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Report published by University of California's Agricultural Issues Center.

Farm Press Staff

February 27, 2019

1 Min Read
People look at a bee display as honey is sold at a farmers' market in Davis, Calif.

The U.S. honey industry sweetened the national economy to the tune of $4.74 billion in 2017 while creating about 22,000 jobs, according to a newly released study by the Agricultural Issues Center at the University of California-Davis.

This economic output included direct effect, such as workers hired to move beehives; indirect effect, like packaging supply companies for honey products; and induced effects, the wages honey industry workers spend at local businesses, according to a news release from the UC and the National Honey Board.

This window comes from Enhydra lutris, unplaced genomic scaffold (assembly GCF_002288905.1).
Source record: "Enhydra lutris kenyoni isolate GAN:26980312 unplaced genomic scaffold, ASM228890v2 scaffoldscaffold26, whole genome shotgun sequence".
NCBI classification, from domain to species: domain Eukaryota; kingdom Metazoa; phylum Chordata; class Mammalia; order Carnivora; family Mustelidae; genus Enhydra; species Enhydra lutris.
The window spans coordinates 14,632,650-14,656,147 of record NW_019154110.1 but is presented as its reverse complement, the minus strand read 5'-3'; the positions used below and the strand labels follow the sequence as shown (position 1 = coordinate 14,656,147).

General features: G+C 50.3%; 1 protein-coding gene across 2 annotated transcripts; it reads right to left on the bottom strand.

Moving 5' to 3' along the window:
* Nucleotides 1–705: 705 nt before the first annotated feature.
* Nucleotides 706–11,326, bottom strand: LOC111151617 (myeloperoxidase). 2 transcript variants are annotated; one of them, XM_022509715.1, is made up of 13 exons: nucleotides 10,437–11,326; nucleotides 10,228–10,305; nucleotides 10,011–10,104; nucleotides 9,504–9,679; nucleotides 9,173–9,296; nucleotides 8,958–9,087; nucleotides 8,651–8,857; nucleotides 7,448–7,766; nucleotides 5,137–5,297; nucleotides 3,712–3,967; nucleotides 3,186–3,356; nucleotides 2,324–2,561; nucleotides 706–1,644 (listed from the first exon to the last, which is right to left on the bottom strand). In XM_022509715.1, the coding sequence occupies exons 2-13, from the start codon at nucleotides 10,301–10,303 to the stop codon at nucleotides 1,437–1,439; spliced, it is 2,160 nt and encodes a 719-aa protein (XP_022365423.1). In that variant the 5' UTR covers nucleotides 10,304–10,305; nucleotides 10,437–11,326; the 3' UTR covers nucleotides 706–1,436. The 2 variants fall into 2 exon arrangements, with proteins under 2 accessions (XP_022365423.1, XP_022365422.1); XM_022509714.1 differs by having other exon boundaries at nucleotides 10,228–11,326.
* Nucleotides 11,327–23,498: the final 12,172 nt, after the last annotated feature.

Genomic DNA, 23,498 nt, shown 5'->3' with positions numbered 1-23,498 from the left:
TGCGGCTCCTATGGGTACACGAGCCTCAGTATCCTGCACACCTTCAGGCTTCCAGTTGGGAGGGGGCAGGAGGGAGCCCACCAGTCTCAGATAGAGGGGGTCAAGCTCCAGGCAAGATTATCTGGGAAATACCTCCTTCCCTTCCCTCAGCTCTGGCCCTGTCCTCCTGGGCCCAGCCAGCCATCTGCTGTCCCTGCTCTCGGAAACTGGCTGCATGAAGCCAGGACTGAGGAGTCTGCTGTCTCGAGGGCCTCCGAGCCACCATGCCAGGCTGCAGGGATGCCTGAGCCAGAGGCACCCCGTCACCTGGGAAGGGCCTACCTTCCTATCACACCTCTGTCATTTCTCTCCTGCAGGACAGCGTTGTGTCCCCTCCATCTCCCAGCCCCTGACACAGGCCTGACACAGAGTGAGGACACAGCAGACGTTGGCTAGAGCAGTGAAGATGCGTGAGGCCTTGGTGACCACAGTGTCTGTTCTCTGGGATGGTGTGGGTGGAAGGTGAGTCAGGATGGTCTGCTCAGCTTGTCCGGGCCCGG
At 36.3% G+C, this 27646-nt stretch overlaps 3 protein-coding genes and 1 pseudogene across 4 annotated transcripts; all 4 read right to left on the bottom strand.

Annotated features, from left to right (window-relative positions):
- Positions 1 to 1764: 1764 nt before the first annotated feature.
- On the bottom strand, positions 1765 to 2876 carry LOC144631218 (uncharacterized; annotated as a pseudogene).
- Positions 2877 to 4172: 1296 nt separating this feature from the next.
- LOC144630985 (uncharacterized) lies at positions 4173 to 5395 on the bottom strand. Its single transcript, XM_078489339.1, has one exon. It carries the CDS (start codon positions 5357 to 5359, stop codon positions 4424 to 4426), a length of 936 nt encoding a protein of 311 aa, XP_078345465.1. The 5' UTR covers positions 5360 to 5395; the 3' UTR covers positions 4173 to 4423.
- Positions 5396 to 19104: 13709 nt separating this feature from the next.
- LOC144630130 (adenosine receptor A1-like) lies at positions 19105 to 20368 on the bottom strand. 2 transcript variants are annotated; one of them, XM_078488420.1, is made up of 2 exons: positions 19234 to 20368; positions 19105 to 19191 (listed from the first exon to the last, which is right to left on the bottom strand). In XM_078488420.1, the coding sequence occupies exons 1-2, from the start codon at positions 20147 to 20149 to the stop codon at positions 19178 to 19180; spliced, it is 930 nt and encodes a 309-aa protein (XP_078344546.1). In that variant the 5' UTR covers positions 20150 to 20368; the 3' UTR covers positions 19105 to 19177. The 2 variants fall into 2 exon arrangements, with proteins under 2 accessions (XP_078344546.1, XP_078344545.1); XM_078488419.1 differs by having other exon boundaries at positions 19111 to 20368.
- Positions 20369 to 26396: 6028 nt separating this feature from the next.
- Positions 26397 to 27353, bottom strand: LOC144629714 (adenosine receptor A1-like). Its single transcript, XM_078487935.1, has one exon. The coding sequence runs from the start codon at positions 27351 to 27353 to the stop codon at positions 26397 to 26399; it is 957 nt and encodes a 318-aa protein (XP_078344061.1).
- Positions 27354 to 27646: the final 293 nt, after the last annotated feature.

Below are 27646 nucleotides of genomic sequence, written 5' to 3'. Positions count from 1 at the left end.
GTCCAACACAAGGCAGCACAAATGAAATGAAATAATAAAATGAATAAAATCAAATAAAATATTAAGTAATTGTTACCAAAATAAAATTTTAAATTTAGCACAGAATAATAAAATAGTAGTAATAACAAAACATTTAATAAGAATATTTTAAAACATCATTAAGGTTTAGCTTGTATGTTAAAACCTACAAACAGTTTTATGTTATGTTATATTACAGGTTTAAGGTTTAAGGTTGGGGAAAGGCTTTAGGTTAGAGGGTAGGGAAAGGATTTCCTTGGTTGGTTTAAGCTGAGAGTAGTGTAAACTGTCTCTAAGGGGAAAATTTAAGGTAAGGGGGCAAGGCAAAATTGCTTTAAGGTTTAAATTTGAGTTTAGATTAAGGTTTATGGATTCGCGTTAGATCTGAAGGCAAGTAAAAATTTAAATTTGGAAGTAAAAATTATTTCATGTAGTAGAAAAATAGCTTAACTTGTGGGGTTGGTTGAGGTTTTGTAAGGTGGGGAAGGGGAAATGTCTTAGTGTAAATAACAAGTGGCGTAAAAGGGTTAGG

"The U.S. honey industry contributed significantly to jobs and economic activity across many states and regions in the United States," says AIC director Daniel Sumner, who led the study. ""In addition to its direct economic contributions, as an important ingredient, honey contributes flavor to a wide variety of food products and stimulates demand across the food industry."

The honey industry, which includes beekeepers, importers, packers and processors, contributed approximately $2.1 billion in value added to the U.S. gross domestic product (GDP) in 2017, according to the study.

In 2017, Americans consumed 596 million pounds of honey or about 1.82 pounds of honey per person, which represents a 65 percent increase in consumption from 2009 to 2017, the release explains.

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